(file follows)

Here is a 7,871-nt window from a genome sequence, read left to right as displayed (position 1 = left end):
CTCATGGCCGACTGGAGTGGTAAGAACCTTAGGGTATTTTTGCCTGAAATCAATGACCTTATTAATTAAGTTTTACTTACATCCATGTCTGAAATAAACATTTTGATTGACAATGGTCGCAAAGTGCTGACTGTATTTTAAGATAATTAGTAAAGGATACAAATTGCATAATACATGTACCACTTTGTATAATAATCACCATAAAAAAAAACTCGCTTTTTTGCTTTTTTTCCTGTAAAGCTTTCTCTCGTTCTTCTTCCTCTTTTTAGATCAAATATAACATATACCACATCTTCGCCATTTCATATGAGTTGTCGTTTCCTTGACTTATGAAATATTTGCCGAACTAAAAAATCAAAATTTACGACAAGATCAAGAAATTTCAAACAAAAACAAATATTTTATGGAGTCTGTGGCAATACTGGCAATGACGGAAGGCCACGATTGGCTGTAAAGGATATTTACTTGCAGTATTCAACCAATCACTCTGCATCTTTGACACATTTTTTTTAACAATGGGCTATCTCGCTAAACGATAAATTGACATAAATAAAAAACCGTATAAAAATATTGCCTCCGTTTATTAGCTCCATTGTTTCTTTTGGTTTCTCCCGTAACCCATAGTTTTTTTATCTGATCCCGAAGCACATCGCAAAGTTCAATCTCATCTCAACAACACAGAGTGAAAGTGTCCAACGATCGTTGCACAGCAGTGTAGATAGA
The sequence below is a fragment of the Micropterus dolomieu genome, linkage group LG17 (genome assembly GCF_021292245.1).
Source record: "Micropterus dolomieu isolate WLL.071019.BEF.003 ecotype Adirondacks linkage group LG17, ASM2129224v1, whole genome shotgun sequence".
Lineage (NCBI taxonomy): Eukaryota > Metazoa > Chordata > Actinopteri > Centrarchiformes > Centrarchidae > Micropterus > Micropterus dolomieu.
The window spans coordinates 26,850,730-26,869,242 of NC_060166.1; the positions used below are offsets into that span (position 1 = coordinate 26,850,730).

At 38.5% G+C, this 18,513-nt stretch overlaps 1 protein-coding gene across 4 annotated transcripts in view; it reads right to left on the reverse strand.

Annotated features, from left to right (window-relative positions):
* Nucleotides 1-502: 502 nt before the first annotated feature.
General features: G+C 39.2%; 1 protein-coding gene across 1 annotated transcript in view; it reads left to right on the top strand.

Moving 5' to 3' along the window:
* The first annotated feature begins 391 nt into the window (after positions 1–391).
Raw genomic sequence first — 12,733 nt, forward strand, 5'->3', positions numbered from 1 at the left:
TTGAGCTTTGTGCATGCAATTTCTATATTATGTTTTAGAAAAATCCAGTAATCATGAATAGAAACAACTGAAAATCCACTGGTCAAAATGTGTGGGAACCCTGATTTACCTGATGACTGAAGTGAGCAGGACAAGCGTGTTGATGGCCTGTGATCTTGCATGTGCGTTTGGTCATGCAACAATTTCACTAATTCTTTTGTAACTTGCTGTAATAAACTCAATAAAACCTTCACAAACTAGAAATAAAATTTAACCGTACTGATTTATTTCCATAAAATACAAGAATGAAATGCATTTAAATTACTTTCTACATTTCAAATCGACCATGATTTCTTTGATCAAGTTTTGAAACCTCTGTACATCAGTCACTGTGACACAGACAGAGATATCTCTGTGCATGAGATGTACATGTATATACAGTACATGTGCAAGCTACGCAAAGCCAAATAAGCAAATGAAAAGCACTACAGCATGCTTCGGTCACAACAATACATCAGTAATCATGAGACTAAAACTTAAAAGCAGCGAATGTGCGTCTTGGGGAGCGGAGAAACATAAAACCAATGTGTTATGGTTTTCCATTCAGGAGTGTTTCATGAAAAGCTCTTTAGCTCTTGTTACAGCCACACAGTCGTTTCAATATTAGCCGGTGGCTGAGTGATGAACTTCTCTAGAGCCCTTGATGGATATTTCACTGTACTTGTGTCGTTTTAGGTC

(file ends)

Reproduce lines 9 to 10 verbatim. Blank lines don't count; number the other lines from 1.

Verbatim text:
* Nucleotides 1-502: 502 nt before the first annotated feature.
General features: G+C 39.2%; 1 protein-coding gene across 1 annotated transcript in view; it reads left to right on the top strand.